• Underground Tamarack Trammer Car

    Keweenaw

    National Historical Park Michigan

October 2009 Kewenaw NHP Advisory Commission Meeting

Subscribe RSS Icon | What is RSS
Date: October 19, 2009
Contact: Tom Baker, Management Assistant, (906) 337-1104, ext 131
Contact: Scott See, Commission Executive Director, (906) 337-1104, ext 160

The Keweenaw National Historical Park Advisory Commission will convene for its regular quarterly meeting at 9:00 A.M. on Tuesday, October 20, 2009 at park headquarters located on the corner of Red Jacket Road and Hwy. US-41. Agenda items include Commission base-budget funding, 2010 Keweenaw Heritage Grants, and an update from the Partnerships Committee. The Commission, paneled by citizens appointed by the Secretary of the Interior, represents the general public and works collaboratively with the National Park Service to advise and assist with managing the resources of Keweenaw National Historical Park. The Commission's quarterly meetings are open to the public.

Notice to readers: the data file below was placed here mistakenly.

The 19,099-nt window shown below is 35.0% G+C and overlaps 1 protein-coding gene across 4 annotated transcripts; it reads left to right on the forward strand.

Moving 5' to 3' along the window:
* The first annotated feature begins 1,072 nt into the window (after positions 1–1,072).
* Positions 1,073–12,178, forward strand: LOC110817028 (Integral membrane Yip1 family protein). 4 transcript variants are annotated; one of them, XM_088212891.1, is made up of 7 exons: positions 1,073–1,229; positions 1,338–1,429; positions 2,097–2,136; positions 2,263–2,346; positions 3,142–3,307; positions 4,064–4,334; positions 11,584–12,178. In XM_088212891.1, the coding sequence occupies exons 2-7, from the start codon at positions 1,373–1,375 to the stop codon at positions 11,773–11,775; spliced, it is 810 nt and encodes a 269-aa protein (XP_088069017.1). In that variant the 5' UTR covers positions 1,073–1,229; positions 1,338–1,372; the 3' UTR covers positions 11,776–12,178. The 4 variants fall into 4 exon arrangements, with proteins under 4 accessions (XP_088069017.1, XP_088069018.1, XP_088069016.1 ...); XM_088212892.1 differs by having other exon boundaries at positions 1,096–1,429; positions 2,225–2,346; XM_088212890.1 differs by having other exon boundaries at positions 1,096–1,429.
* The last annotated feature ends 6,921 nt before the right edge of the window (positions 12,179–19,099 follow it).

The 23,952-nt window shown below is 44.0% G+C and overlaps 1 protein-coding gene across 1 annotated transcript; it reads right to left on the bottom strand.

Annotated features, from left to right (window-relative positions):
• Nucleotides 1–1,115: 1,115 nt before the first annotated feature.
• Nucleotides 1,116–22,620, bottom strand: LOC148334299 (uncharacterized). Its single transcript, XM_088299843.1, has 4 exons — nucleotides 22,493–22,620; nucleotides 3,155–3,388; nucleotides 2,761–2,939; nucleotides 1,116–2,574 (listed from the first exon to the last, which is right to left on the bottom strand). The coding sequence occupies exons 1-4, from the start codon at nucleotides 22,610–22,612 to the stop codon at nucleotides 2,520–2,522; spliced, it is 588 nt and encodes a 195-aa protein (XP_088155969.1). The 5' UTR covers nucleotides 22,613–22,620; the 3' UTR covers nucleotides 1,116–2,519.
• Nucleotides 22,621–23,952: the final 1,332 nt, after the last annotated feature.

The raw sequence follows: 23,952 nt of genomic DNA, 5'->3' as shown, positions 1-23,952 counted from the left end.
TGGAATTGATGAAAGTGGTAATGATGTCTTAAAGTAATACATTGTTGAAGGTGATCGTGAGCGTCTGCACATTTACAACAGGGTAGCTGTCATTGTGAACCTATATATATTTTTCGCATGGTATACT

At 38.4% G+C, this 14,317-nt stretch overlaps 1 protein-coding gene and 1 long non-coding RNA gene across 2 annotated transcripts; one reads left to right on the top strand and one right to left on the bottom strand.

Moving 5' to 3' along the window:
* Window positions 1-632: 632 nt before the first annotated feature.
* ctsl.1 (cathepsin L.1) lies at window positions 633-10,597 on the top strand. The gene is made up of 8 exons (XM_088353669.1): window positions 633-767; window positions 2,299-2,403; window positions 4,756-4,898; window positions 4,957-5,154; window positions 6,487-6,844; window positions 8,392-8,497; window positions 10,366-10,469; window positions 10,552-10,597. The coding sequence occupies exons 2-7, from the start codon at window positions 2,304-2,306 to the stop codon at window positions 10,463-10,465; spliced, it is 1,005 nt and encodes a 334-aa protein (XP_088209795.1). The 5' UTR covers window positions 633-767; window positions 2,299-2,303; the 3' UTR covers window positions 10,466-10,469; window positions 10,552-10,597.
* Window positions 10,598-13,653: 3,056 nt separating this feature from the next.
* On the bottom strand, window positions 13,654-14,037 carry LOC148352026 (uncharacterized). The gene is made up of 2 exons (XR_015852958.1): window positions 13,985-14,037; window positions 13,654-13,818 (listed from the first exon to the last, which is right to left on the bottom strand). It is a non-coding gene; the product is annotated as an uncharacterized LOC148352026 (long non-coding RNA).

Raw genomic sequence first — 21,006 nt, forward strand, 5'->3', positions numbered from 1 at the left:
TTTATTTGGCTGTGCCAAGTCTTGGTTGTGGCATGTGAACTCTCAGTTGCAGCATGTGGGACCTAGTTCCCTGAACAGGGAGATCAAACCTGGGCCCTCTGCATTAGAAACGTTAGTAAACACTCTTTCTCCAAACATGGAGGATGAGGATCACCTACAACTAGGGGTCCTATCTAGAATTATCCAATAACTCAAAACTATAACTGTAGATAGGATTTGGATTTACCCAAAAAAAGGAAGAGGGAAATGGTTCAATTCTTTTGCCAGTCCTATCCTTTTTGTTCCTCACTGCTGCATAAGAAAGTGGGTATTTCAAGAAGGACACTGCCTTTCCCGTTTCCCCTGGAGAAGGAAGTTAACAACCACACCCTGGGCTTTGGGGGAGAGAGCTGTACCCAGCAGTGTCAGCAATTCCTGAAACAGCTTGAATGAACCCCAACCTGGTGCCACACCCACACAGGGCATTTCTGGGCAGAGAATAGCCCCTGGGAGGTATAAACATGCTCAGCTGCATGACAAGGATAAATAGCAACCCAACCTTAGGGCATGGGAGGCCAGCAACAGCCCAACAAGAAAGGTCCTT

For further information or directions, please contact the park at 337-3168.

 

Meeting Agenda

October 20, 2009

A. Introductory

1. Call to order

2. Introductions

3. Approval of agenda

4. Approval of minutes of July 21, 2009

B. Business

1. Executive Director’s Report

2. Commission Committees and Projects

a. Announcements / Executive Committee

b. Budget / Finance Committee

c. Development Committee

d. Partnerships Committee

e. Cultural Resource Survey

3. Superintendent’s Report

4. Other reports from Commissioners

C. Public Comments

1. Comments from legislators or legislative staff

2. Comments from the public

3. Adjourn; next meeting: January 19, 2010

Did You Know?

The Nordberg Steam Hoist, the largest steam hoist in the world, once lowered miners 9,260 feet down into the shafts of the Quincy Mine.

To reach 9,260 feet down into the shafts of the Quincy copper mine, the world's largest steam-driven hoist was built in 1918. The Nordberg Steam Hoist and its reinforced concrete building, with brick veneer and Italian-tiled walls, cost over $370,000 but was used for only eleven years.